Category: Coping with Chronic Illness

“Welcome to Medicare” Preventive Visit and Yearly “Wellness” Visits

Individuals new to Medicare should schedule a “Welcome to Medicare” preventive visit. Medicare Part B covers a FREE comprehensive screening within the first 12 months of having Part B.

Individuals who have had Medicare Part B for longer than 12 months can get a FREE yearly “Wellness” visit once every year to develop or update a personalized prevention plan.

Patients pay nothing if their doctor or other qualified health care provider accepts assignment. The Part B deductible doesn’t apply. However, patients may have to pay coinsurance, and the Part B deductible may apply, if doctors or other health care providers perform additional tests or services during the same visit that are not covered under the preventive benefits.

When making the appointment, patients should let the doctor’s office know a “Welcome to Medicare” preventive visit would like to be scheduled. It is also important to know what to bring to the “Welcome to Medicare” preventive visit.

The preventive visit includes a review of medical and social history related to the patient’s health, along with education and counseling about preventive services. It can also include:

  • Certain screenings, flu and pneumococcal shots, and referrals for other care, if needed.
  • Height, weight, and blood pressure measurements.
  • A calculation of your body mass index.
  • A simple vision test.
  • A review of your potential risk for depression and your level of safety.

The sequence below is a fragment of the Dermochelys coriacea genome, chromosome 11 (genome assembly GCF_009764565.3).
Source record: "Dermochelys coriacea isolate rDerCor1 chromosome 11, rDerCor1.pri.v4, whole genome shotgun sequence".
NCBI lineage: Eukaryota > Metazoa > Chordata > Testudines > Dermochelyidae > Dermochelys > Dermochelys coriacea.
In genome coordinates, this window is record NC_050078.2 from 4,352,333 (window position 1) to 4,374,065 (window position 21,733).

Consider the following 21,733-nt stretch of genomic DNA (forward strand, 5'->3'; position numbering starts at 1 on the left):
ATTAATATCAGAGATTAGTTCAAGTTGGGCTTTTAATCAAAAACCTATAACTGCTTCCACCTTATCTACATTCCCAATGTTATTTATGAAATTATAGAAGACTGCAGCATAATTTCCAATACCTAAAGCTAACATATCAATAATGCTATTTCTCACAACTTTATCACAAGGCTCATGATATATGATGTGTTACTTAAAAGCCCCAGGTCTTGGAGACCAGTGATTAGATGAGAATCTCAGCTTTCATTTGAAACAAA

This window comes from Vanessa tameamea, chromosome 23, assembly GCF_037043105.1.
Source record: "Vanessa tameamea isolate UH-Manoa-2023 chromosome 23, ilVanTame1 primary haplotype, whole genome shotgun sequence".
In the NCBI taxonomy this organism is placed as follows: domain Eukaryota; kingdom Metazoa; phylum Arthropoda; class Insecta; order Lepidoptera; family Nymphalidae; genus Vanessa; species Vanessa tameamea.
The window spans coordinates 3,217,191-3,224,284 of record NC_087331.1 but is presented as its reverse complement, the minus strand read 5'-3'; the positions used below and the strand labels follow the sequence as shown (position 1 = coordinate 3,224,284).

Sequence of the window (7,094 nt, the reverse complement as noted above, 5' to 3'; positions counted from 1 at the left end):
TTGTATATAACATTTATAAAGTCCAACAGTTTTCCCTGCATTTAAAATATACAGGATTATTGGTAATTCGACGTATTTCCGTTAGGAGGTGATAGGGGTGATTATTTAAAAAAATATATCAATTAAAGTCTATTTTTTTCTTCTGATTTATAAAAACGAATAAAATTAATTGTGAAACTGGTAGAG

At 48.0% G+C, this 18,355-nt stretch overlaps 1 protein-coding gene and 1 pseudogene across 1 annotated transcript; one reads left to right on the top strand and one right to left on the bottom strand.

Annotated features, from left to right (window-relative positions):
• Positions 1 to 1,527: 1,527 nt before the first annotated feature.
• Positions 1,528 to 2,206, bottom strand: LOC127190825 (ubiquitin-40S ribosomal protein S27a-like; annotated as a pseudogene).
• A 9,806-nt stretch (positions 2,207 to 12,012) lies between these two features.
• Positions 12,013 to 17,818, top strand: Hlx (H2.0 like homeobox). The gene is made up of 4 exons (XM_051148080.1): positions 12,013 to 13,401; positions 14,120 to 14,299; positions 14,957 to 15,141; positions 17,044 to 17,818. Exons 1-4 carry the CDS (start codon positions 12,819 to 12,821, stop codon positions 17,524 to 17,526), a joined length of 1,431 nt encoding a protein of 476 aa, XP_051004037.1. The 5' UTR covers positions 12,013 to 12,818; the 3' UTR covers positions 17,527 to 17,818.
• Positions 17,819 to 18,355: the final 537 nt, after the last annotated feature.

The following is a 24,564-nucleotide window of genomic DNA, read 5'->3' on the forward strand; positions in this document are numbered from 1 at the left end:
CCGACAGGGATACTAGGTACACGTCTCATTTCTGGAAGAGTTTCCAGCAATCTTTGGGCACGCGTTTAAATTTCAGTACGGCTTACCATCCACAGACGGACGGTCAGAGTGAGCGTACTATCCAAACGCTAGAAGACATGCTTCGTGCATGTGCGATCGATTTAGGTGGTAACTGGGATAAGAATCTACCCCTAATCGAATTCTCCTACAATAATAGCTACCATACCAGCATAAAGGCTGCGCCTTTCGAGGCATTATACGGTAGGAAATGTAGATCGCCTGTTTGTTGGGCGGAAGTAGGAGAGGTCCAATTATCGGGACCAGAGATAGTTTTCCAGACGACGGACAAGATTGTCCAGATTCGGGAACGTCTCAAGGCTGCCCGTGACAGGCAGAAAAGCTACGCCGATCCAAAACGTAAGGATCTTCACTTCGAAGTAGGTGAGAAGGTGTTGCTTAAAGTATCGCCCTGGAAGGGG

• An offer to talk with you about creating advance directives.
  • A written plan letting you know which screenings, shots, and other preventive services you need. Get details about coverage for screenings, shots, and other preventive services.

The yearly “Wellness” visit is designed to help prevent disease and disability based on current health and risk factors. Providers will ask patients to fill out a questionnaire, called a “Health Risk Assessment,” as part of this visit. It can also include:

  • A review of your medical and family history.
  • Developing or updating a list of current providers and prescriptions.
  • Height, weight, blood pressure, and other routine measurements.
  • Detection of any cognitive impairment.
  • Personalized health advice.
  • A list of risk factors and treatment options for you.
  • A screening schedule (like a checklist) for appropriate preventive services.
  • Advance care planning

By collaborating with physicians/practices that performs a comprehensive review of health status, the medical team at the dialysis clinic can be assured that patients have an established resource for healthcare issues that are not specifically related to ESRD. This is a great opportunity to coordinate care for essential services like immunizations, diabetes management and cardiac related issues, just to name a few.